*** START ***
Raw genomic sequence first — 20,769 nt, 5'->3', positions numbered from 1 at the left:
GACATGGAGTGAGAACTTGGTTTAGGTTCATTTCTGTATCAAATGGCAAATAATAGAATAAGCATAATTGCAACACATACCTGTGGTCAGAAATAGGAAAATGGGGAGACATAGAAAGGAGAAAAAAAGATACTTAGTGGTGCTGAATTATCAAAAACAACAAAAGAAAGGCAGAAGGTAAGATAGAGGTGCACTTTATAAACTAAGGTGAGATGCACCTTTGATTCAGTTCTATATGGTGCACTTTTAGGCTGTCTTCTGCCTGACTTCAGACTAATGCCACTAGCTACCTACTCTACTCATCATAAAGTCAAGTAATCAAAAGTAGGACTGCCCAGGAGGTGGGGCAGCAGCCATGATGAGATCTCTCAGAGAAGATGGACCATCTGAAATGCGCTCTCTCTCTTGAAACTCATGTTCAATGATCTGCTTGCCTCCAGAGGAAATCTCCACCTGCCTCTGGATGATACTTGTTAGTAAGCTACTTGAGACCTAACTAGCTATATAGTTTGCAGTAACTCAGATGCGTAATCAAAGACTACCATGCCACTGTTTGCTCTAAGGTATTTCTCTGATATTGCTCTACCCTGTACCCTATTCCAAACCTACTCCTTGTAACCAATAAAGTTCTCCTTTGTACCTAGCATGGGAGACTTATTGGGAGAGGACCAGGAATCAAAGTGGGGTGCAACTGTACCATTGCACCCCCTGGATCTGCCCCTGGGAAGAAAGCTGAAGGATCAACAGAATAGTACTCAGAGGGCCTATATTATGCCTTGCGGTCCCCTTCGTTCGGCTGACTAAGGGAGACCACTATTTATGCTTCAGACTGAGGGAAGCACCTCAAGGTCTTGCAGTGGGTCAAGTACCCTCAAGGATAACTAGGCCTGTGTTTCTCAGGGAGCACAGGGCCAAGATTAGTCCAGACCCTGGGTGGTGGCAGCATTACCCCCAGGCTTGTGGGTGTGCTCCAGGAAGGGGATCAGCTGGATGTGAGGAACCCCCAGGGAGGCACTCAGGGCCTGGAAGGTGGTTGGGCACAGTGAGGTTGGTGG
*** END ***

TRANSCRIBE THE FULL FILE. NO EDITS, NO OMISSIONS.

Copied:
Raw genomic sequence first — 20,769 nt, 5'->3', positions numbered from 1 at the left:
GACATGGAGTGAGAACTTGGTTTAGGTTCATTTCTGTATCAAATGGCAAATAATAGAATAAGCATAATTGCAACACATACCTGTGGTCAGAAATAGGAAAATGGGGAGACATAGAAAGGAGAAAAAAAGATACTTAGTGGTGCTGAATTATCAAAAACAACAAAAGAAAGGCAGAAGGTAAGATAGAGGTGCACTTTATAAACTAAGGTGAGATGCACCTTTGATTCAGTTCTATATGGTGCACTTTTAGGCTGTCTTCTGCCTGACTTCAGACTAATGCCACTAGCTACCTACTCTACTCATCATAAAGTCAAGTAATCAAAAGTAGGACTGCCCAGGAGGTGGGGCAGCAGCCATGATGAGATCTCTCAGAGAAGATGGACCATCTGAAATGCGCTCTCTCTCTTGAAACTCATGTTCAATGATCTGCTTGCCTCCAGAGGAAATCTCCACCTGCCTCTGGATGATACTTGTTAGTAAGCTACTTGAGACCTAACTAGCTATATAGTTTGCAGTAACTCAGATGCGTAATCAAAGACTACCATGCCACTGTTTGCTCTAAGGTATTTCTCTGATATTGCTCTACCCTGTACCCTATTCCAAACCTACTCCTTGTAACCAATAAAGTTCTCCTTTGTACCTAGCATGGGAGACTTATTGGGAGAGGACCAGGAATCAAAGTGGGGTGCAACTGTACCATTGCACCCCCTGGATCTGCCCCTGGGAAGAAAGCTGAAGGATCAACAGAATAGTACTCAGAGGGCCTATATTATGCCTTGCGGTCCCCTTCGTTCGGCTGACTAAGGGAGACCACTATTTATGCTTCAGACTGAGGGAAGCACCTCAAGGTCTTGCAGTGGGTCAAGTACCCTCAAGGATAACTAGGCCTGTGTTTCTCAGGGAGCACAGGGCCAAGATTAGTCCAGACCCTGGGTGGTGGCAGCATTACCCCCAGGCTTGTGGGTGTGCTCCAGGAAGGGGATCAGCTGGATGTGAGGAACCCCCAGGGAGGCACTCAGGGCCTGGAAGGTGGTTGGGCACAGTGAGGTTGGTGG